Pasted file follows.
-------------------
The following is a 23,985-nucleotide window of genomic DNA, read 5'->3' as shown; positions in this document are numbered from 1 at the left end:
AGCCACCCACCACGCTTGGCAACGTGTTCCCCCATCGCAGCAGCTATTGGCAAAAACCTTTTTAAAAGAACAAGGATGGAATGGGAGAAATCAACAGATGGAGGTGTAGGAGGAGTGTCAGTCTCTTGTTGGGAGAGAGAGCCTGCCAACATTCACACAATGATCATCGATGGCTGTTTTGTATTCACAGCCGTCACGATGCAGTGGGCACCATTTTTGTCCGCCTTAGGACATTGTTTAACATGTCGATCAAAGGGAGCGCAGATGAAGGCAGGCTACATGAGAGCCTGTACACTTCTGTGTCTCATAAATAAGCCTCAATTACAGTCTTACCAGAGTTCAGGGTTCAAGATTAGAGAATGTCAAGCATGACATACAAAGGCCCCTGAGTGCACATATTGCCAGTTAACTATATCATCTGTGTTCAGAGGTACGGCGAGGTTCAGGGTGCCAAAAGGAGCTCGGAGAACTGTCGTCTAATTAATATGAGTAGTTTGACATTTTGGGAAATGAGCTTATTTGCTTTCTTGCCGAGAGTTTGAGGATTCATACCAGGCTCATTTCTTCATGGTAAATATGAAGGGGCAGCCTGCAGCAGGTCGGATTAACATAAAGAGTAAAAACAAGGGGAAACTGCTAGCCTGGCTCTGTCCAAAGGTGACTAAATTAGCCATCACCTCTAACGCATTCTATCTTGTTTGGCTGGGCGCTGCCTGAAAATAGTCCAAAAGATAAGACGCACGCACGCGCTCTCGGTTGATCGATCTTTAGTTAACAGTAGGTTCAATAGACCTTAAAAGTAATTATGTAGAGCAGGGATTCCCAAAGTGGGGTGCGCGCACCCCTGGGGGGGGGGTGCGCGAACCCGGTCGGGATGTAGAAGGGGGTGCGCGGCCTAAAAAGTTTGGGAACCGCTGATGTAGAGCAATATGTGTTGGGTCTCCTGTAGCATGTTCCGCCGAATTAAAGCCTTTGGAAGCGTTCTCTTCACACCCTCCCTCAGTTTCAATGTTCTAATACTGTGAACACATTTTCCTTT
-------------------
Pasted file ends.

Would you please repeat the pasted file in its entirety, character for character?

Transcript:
The following is a 23,985-nucleotide window of genomic DNA, read 5'->3' as shown; positions in this document are numbered from 1 at the left end:
AGCCACCCACCACGCTTGGCAACGTGTTCCCCCATCGCAGCAGCTATTGGCAAAAACCTTTTTAAAAGAACAAGGATGGAATGGGAGAAATCAACAGATGGAGGTGTAGGAGGAGTGTCAGTCTCTTGTTGGGAGAGAGAGCCTGCCAACATTCACACAATGATCATCGATGGCTGTTTTGTATTCACAGCCGTCACGATGCAGTGGGCACCATTTTTGTCCGCCTTAGGACATTGTTTAACATGTCGATCAAAGGGAGCGCAGATGAAGGCAGGCTACATGAGAGCCTGTACACTTCTGTGTCTCATAAATAAGCCTCAATTACAGTCTTACCAGAGTTCAGGGTTCAAGATTAGAGAATGTCAAGCATGACATACAAAGGCCCCTGAGTGCACATATTGCCAGTTAACTATATCATCTGTGTTCAGAGGTACGGCGAGGTTCAGGGTGCCAAAAGGAGCTCGGAGAACTGTCGTCTAATTAATATGAGTAGTTTGACATTTTGGGAAATGAGCTTATTTGCTTTCTTGCCGAGAGTTTGAGGATTCATACCAGGCTCATTTCTTCATGGTAAATATGAAGGGGCAGCCTGCAGCAGGTCGGATTAACATAAAGAGTAAAAACAAGGGGAAACTGCTAGCCTGGCTCTGTCCAAAGGTGACTAAATTAGCCATCACCTCTAACGCATTCTATCTTGTTTGGCTGGGCGCTGCCTGAAAATAGTCCAAAAGATAAGACGCACGCACGCGCTCTCGGTTGATCGATCTTTAGTTAACAGTAGGTTCAATAGACCTTAAAAGTAATTATGTAGAGCAGGGATTCCCAAAGTGGGGTGCGCGCACCCCTGGGGGGGGGGTGCGCGAACCCGGTCGGGATGTAGAAGGGGGTGCGCGGCCTAAAAAGTTTGGGAACCGCTGATGTAGAGCAATATGTGTTGGGTCTCCTGTAGCATGTTCCGCCGAATTAAAGCCTTTGGAAGCGTTCTCTTCACACCCTCCCTCAGTTTCAATGTTCTAATACTGTGAACACATTTTCCTTT